Purpose: The objective of the present study was to explore the moderating effects of sleep disturbance, fatigue and vitality on self-reported oral-health status and oral-health related behaviors. Measurements and Results: The present study sample consisted of 213 first-year dental students at the University of Medicine and Pharmacy Carol Davila, Bucharest, Romania. The questionnaire included information about sociodemographic factors, behavioural variables and self-reported oral-health status. Subjective Vitality Scale, Fatigue Assessment Scale and Karolinska Sleep Questionnaire were used to assess quality of sleep, vitality and fatigue. The duration of sleep in 41.2% of students was < 7 h per night. It was revealed that 11.7% of the students experienced daily disturbed sleep, 20.4% had daily premature awakening and 50.5% presented frequent difficulties awakening. Significant differences were found among disturbed sleep, impaired awakening, vitality and fatigue scales according to several variables: perceived dental health, satisfaction by appearance of own teeth, self-reported gingival condition, mouth rinse frequency and reason for the dental visit, while multiple linear regression analyses revealed that vitality and impaired awakening were independent determinants of self-rated oral and gingival health status. Disturbed sleep index, impaired awakening, fatigue and vitality were positively associated with oral-health related behaviours. Conclusions: The authors concluded that the disturbed sleep index, impaired awakening, fatigue and vitality were associated with oral-health status and behaviour.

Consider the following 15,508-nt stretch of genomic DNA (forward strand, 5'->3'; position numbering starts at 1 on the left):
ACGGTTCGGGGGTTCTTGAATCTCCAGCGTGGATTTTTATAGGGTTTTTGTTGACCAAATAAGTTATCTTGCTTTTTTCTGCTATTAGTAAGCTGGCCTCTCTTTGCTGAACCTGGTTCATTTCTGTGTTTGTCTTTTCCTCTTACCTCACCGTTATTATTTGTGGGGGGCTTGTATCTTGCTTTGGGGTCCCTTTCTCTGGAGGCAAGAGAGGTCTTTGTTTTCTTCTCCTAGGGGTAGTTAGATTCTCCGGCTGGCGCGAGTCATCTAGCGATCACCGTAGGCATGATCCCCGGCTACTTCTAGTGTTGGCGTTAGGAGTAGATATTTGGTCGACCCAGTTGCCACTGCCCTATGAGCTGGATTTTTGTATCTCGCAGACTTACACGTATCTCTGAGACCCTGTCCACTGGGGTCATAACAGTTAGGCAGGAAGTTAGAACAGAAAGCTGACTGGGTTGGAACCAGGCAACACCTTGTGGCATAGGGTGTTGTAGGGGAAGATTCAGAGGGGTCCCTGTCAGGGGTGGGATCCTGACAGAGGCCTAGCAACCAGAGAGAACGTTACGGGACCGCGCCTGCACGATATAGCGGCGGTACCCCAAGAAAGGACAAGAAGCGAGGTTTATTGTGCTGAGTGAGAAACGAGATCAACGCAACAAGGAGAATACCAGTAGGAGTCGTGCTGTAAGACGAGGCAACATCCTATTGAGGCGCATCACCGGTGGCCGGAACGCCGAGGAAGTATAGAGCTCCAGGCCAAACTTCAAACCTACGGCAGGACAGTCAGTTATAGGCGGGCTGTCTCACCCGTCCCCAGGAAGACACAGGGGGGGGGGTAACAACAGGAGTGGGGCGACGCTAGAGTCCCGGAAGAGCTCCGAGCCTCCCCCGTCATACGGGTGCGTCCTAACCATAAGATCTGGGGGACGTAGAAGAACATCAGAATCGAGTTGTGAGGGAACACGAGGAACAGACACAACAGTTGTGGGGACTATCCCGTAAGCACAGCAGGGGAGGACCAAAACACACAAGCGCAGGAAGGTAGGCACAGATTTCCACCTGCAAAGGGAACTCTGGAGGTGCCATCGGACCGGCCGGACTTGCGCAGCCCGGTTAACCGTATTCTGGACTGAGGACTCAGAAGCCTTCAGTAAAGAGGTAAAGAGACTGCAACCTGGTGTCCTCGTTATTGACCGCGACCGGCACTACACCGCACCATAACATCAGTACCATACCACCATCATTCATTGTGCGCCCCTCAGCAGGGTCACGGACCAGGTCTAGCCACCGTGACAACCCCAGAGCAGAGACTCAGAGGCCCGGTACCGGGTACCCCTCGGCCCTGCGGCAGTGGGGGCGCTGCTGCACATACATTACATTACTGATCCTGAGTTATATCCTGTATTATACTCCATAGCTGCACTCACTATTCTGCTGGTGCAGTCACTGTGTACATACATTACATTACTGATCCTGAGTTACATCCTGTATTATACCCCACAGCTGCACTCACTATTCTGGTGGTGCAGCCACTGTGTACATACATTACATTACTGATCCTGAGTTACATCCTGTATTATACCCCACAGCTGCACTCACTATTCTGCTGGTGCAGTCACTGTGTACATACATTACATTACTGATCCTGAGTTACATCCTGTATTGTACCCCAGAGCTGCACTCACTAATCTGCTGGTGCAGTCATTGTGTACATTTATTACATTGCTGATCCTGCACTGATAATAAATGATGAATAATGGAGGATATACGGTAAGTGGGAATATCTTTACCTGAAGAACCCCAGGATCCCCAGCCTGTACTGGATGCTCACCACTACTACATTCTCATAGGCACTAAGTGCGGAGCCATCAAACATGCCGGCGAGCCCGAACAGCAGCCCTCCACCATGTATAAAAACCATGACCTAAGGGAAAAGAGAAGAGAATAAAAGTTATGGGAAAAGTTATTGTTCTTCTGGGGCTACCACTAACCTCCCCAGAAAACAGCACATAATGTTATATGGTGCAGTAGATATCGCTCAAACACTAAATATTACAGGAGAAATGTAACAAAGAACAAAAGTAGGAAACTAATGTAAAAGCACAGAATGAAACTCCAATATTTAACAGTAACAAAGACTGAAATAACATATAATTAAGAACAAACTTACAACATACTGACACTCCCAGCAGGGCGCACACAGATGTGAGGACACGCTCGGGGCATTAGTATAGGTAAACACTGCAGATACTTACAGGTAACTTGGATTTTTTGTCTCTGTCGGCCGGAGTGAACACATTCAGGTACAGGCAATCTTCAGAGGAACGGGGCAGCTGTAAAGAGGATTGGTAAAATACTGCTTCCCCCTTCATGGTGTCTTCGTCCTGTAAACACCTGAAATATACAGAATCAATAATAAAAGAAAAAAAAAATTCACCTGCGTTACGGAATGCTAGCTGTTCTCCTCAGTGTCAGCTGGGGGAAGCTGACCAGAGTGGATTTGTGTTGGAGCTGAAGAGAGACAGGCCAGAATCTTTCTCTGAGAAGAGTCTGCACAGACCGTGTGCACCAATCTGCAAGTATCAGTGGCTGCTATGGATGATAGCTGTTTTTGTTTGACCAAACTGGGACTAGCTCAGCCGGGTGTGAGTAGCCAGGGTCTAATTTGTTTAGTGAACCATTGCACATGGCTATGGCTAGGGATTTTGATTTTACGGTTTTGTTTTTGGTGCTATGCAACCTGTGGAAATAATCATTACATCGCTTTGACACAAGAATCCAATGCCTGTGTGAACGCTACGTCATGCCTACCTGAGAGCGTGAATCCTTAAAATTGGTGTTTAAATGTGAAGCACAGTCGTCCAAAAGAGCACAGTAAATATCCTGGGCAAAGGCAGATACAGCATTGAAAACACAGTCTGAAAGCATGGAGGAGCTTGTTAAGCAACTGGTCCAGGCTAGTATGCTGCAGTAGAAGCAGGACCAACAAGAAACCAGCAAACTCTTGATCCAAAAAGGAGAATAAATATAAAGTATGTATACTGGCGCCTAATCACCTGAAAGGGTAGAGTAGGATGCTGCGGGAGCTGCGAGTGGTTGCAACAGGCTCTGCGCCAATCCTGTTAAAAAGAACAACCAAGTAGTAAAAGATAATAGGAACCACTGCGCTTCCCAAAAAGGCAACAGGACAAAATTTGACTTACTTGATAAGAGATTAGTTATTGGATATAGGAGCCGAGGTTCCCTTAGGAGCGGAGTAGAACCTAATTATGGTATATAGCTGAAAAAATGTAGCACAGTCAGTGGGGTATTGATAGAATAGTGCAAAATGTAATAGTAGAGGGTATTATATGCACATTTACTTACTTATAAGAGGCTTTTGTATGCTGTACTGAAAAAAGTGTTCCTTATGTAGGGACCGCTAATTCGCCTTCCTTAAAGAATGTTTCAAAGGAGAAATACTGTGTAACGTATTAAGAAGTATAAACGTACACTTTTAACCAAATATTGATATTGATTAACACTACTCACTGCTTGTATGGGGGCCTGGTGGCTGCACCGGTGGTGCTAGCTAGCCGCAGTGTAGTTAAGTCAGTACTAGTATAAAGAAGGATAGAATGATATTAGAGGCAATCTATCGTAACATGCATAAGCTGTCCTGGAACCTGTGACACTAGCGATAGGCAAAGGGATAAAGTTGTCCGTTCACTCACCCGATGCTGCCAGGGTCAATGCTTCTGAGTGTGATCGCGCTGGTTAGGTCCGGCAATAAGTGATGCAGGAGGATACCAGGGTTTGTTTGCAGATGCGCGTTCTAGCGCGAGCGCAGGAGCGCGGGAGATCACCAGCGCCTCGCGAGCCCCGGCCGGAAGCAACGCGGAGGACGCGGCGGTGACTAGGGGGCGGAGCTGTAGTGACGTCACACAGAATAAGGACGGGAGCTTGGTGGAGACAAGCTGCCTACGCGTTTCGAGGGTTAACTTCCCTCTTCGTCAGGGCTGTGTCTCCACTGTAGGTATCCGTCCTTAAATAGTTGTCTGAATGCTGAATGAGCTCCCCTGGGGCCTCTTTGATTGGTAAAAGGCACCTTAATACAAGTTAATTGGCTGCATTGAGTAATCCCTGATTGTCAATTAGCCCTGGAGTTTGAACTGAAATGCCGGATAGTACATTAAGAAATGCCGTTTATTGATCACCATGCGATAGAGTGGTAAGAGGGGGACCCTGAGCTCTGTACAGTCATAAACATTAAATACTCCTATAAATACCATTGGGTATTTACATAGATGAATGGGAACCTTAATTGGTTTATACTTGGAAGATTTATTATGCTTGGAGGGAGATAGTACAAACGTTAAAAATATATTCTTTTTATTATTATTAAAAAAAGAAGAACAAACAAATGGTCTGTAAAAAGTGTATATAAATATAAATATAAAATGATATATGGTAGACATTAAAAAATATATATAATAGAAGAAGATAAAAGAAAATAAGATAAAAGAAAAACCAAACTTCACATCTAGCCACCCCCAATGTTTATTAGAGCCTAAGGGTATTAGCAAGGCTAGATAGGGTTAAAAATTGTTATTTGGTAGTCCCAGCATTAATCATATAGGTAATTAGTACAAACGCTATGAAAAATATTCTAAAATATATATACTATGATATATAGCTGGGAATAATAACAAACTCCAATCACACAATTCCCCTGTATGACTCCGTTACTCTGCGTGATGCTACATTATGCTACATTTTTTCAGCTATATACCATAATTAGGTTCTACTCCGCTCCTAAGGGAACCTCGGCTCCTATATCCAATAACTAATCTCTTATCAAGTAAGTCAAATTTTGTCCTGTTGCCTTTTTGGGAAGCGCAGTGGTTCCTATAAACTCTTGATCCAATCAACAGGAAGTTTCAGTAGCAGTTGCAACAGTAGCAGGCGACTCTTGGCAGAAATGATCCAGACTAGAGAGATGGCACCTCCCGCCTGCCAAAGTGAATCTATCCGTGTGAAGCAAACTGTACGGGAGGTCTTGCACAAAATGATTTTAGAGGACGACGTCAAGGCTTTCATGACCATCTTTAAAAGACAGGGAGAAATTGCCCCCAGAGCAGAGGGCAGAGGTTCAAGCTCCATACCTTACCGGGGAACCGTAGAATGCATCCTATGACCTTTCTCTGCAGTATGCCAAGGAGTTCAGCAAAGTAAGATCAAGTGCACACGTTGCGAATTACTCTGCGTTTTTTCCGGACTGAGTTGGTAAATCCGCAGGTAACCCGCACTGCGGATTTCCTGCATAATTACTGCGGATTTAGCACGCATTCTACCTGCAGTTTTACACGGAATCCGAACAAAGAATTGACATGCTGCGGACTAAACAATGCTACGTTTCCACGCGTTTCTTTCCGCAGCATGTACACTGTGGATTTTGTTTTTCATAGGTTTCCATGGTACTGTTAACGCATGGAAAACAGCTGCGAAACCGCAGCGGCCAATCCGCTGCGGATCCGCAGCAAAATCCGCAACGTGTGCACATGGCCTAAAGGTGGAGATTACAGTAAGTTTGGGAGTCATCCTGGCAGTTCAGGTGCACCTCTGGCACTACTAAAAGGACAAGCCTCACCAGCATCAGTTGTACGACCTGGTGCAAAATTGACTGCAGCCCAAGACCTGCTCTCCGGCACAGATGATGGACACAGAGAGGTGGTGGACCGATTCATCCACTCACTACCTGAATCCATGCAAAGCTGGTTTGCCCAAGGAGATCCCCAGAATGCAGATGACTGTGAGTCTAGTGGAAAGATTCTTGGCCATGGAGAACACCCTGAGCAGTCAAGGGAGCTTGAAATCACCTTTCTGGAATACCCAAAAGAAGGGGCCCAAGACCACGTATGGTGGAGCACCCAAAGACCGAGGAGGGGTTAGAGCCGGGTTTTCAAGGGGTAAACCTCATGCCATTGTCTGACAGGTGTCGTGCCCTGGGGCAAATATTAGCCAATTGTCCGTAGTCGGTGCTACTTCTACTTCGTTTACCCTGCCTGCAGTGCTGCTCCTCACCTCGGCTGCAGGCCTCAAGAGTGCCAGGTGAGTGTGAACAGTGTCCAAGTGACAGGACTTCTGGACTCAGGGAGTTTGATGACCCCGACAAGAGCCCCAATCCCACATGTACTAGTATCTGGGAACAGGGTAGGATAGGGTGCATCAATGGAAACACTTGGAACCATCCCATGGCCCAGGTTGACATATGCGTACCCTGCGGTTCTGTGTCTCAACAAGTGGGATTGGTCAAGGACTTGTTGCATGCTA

Keywords: fatigue, flossing, mouth rinse, oral health, sleep disturbance, toothbrushing, vitality